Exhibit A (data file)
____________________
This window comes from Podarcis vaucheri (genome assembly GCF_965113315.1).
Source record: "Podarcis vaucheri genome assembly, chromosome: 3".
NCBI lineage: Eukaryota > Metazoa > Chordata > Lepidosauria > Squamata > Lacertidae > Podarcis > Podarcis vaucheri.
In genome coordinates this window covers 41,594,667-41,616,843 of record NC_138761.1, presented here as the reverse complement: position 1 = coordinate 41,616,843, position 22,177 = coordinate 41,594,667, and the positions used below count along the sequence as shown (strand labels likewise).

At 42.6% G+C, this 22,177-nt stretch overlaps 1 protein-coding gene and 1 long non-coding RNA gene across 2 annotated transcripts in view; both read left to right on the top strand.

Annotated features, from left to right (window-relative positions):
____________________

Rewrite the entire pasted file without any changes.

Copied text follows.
This window comes from Podarcis vaucheri (genome assembly GCF_965113315.1).
Source record: "Podarcis vaucheri genome assembly, chromosome: 3".
NCBI lineage: Eukaryota > Metazoa > Chordata > Lepidosauria > Squamata > Lacertidae > Podarcis > Podarcis vaucheri.
In genome coordinates this window covers 41,594,667-41,616,843 of record NC_138761.1, presented here as the reverse complement: position 1 = coordinate 41,616,843, position 22,177 = coordinate 41,594,667, and the positions used below count along the sequence as shown (strand labels likewise).

At 42.6% G+C, this 22,177-nt stretch overlaps 1 protein-coding gene and 1 long non-coding RNA gene across 2 annotated transcripts in view; both read left to right on the top strand.

Annotated features, from left to right (window-relative positions):